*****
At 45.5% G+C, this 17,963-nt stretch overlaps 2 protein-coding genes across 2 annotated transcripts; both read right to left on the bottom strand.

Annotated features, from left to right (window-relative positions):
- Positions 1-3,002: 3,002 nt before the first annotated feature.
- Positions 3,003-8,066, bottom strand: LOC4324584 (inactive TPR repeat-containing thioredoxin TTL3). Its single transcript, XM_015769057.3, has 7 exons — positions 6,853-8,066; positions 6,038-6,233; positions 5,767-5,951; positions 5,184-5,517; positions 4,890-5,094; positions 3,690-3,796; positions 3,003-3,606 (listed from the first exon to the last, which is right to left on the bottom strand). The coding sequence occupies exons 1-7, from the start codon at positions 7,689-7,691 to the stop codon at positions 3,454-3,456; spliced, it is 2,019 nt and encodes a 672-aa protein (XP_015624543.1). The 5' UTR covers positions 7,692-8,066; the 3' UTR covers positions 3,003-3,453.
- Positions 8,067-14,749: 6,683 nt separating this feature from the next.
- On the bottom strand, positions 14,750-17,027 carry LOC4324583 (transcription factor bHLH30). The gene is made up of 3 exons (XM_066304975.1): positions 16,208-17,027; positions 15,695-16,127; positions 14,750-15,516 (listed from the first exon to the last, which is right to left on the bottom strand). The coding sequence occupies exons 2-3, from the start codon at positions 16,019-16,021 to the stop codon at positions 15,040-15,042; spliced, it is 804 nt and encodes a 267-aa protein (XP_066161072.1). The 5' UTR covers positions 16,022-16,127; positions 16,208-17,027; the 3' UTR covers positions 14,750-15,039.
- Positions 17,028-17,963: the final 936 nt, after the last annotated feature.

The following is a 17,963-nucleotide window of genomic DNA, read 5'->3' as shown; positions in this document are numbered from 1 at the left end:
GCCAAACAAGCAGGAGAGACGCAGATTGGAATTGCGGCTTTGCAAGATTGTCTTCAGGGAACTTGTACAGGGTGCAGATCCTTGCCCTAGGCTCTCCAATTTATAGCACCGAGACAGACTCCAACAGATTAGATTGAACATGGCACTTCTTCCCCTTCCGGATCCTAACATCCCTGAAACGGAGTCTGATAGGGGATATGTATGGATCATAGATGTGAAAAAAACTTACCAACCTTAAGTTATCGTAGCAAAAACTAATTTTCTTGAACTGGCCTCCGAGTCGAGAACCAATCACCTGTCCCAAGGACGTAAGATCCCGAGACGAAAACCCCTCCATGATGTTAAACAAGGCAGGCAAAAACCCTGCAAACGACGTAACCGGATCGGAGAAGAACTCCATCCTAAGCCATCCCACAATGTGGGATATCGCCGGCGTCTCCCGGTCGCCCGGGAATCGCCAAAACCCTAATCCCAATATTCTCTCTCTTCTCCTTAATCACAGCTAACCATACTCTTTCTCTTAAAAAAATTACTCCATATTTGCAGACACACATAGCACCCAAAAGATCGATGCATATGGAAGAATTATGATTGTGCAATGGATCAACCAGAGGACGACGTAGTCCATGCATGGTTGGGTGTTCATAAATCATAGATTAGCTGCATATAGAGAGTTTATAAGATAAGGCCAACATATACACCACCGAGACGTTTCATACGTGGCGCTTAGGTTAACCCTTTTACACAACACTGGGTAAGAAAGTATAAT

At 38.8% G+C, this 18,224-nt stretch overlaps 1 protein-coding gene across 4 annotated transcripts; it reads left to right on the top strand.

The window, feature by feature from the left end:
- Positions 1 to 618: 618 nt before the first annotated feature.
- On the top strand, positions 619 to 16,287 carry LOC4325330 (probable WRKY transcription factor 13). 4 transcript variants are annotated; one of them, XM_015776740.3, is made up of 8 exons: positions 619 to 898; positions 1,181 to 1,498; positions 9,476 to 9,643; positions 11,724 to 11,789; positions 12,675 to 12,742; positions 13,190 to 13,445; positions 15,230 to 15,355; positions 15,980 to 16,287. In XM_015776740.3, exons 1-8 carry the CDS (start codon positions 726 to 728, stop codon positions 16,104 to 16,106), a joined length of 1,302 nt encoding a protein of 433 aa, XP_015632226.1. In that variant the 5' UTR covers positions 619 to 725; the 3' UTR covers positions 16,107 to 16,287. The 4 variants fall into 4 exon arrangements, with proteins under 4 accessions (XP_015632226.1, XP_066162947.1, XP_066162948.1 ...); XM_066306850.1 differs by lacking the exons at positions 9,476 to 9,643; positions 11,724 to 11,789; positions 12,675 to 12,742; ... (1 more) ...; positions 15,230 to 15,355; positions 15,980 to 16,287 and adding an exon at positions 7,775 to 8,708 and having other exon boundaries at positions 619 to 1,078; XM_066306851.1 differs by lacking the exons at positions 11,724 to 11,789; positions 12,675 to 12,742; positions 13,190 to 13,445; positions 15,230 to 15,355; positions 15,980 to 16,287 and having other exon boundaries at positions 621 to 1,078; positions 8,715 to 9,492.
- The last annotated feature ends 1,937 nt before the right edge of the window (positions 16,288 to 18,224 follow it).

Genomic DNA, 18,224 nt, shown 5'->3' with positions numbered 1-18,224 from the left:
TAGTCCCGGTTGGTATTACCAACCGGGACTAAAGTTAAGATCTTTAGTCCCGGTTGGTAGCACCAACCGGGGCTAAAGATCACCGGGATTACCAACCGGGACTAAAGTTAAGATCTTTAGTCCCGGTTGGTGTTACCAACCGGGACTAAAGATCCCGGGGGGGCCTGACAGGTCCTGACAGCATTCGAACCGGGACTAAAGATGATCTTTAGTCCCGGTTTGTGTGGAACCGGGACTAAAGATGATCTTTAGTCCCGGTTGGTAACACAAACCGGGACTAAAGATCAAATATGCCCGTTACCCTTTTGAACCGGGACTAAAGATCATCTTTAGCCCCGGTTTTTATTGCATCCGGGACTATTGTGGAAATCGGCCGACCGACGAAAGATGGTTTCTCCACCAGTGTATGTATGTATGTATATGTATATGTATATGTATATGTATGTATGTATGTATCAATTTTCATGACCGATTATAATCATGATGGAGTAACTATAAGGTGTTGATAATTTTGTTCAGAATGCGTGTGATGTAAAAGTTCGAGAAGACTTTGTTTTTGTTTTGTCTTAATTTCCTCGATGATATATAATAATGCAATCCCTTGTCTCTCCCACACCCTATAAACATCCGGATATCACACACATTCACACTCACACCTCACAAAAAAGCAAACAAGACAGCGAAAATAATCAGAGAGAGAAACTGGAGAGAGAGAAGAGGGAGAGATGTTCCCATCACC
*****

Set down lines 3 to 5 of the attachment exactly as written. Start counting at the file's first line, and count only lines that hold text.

- Positions 1-3,002: 3,002 nt before the first annotated feature.
- Positions 3,003-8,066, bottom strand: LOC4324584 (inactive TPR repeat-containing thioredoxin TTL3). Its single transcript, XM_015769057.3, has 7 exons — positions 6,853-8,066; positions 6,038-6,233; positions 5,767-5,951; positions 5,184-5,517; positions 4,890-5,094; positions 3,690-3,796; positions 3,003-3,606 (listed from the first exon to the last, which is right to left on the bottom strand). The coding sequence occupies exons 1-7, from the start codon at positions 7,689-7,691 to the stop codon at positions 3,454-3,456; spliced, it is 2,019 nt and encodes a 672-aa protein (XP_015624543.1). The 5' UTR covers positions 7,692-8,066; the 3' UTR covers positions 3,003-3,453.
- Positions 8,067-14,749: 6,683 nt separating this feature from the next.